Welcome back to another Kickstarter Conversation! I am pleased to be joined by Arvind Yadav from Pyrodactyl Games who is here to talk to us about his first Kickstarter, “Unrest.” Thank you for joining us today Arvind!
Hi, it is a pleasure to be here!
Unrest was brought to my attention from one of my readers Lars Igesund who was right in thinking your particular kind of project would pique my interest. Would you care to give us a bit of an overview of Unrest?
Sure. Unrest is a role playing game - less in the sense of you finish quests, get experience, maybe a new piece of equipment - and more in the sense that you play the role of a character in the game world. We are focusing on the stories of ordinary people instead of a traditional chosen one style character, and we are exploring a setting that hasn’t really been done before in games - ancient India.
I think the first thing that springs to mind when hearing a description of Unrest is, “Holy crap that’s a lot of writing!” Seriously as someone who has looked into several ways to write interactive fiction I have an inclining as to how complicated “just” four main storylines could be to write. How big a writing task has this project been?
It has been a substantial task, and we are still doing some writing. However, since that is one of the main focus areas of the game, we have taken the load into account and are managing to do pretty good at the moment.
The second thing that obviously springs to mind is, “hey look it’s not a European or American setting!” Where did the setting and story come from? Is this a case of “write what you know?”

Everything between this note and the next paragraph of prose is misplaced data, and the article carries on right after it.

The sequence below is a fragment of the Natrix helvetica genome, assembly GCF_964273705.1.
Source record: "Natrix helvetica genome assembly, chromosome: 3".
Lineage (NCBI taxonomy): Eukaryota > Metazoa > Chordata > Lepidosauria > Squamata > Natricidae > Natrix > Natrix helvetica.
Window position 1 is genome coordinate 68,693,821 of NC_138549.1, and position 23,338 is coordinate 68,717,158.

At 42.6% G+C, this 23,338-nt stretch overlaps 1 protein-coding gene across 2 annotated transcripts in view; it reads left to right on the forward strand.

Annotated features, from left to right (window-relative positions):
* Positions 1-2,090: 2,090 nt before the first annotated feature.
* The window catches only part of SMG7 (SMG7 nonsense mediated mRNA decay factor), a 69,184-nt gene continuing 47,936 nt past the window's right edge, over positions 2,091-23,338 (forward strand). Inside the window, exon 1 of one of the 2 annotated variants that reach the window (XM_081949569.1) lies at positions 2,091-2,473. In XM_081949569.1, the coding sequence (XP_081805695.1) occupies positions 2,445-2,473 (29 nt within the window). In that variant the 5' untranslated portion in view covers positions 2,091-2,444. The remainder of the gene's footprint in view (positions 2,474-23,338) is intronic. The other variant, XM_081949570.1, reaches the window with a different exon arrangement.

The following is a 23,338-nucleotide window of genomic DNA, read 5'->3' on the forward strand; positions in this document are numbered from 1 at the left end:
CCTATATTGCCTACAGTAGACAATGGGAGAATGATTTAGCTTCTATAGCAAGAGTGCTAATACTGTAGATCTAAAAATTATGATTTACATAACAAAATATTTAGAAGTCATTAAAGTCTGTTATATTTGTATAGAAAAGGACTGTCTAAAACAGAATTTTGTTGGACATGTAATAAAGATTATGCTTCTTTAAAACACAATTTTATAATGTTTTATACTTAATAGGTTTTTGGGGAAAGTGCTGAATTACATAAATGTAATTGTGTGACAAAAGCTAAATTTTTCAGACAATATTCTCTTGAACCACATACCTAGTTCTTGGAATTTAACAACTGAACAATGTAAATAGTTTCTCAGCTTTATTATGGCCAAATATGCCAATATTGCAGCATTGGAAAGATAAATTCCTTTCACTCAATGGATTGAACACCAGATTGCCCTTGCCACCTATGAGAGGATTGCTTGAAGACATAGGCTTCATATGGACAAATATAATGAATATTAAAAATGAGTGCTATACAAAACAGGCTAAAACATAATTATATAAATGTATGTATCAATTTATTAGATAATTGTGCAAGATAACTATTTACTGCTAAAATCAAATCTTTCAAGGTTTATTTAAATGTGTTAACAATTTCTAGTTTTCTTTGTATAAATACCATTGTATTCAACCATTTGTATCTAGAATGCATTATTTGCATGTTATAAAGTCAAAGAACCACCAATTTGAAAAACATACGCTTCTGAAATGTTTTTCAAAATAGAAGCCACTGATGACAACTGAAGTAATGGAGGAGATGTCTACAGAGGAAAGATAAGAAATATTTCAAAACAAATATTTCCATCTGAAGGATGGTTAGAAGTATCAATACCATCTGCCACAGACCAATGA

I’ve always wanted to do a game in ancient India, it was something that was always in the back of my mind. During the game’s conception, I pretty much had a “eureka” moment, and I ended up with a basic design document for Unrest. That document has changed a lot now, of course.
The video mentions “there are no fail states, just failures,” could you describe this concept a bit more? Can you seriously finish the game with all but one of the characters being killed? Are there variations of the ending with all four characters dieing but doing different things before the end?
The idea is that if a character dies, you do not get a “game over, retry” screen - instead, the story picks up from there, and the subsequent chapters are affected by that characters’ death. There are quite a few variations of the endings, and yes, all characters can die - that is all I can say without spoiling things at the moment!
The idea of combat being a conscious choice and not a game mechanic that is more often than not, padding seems to be a daring move for an RPG. What made you decide to go down this path?
The main reason is that most RPGs often tend to ignore the actual effects of a single person killing hundreds of people on the game world. I mean, often times the body count becomes insanely high, and yet there are thugs attacking you around every corner, and an RPG player will start thinking “Wait, don’t these guys know who I am? Why do they think they will be the ones to finally kill me? What happens to their families, am I leaving thousands of orphan children behind? ”, and other such questions. We felt that instead of filling the world with countless violent mooks, we should give each fight a reason and context in the narrative - if this meant no filler, then so be it.
The combat is described as being “based on the fencing from Sid Meier's Pirates! games was this chosen to provide a more “personal” combat experience?